“We need more housing for rent and for sale and this fits the bill,” he said.
In response to the revised plan, a contingent of Stratton Flats homeowners protested the proposal to bring a large number of rental units to the neighborhood.
Thomas Carter presented a petition with 122 signatures opposing the rental plan.
“When we bought into this, we were promised a community with single family homes,” Carter said.
“Building single family homes is a way to keep people in this valley,” said resident Richard Payton. “Let’s give people a chance to buy their first homes.”
Resident Brigette Carter said she formerly lived in rental units in the county. She described the transient nature of apartment residents, saying that results in increased crime and partying issues.
“I don’t want that brought into my community. I will do everything I can to prevent it,” she said.
“I have been to other Polar Star Developments. They are not places where I would walk alone at night,” said resident Heather Dima. “What good is manicured recreation space if we don’t feel safe using it?”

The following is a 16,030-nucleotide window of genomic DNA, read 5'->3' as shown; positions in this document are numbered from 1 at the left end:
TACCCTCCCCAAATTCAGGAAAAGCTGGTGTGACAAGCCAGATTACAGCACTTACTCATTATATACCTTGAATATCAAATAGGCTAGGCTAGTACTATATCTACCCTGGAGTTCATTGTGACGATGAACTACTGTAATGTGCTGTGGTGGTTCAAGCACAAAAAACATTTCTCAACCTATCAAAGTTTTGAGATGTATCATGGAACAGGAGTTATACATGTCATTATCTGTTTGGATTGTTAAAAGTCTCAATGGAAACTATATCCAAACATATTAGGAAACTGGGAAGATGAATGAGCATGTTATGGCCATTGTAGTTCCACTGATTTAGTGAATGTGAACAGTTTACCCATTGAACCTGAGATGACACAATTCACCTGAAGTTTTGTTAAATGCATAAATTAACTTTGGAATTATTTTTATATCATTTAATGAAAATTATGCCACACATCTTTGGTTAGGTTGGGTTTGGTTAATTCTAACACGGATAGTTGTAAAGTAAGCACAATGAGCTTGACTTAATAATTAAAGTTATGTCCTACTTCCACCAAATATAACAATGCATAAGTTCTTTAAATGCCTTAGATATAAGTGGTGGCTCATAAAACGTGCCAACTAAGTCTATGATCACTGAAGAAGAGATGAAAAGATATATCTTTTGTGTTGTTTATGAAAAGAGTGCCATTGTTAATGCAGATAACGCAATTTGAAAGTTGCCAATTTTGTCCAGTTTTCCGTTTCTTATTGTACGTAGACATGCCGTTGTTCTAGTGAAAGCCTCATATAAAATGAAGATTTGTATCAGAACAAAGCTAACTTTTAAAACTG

Polar Star response
Jerry Flynn, one of the principals of Polar Star Development, strongly objected to how the company’s rental projects were being characterized.
“The level of defamation of my company is amazing,” Flynn said.
Flynn noted the average time of residency in the company’s EagleBend units is five years. “It is not as transient as it was portrayed to be tonight,” he said.
Flynn said the Polar Star team has met with Stratton Flats residents and revised its plan in response to the input received.
“It becomes a challenge when the only thing they want is the old plan that was promised to them,” Flynn said. “Maybe there is someone out there who is willing to take the risk to finish the development as originally planned. The bank has not been able to find them.”
Chris Romer, of the Vail Valley Partnership, and Eagle County Housing Director Jill Klosterman voiced support for the plan to bring additional rental units to the valley.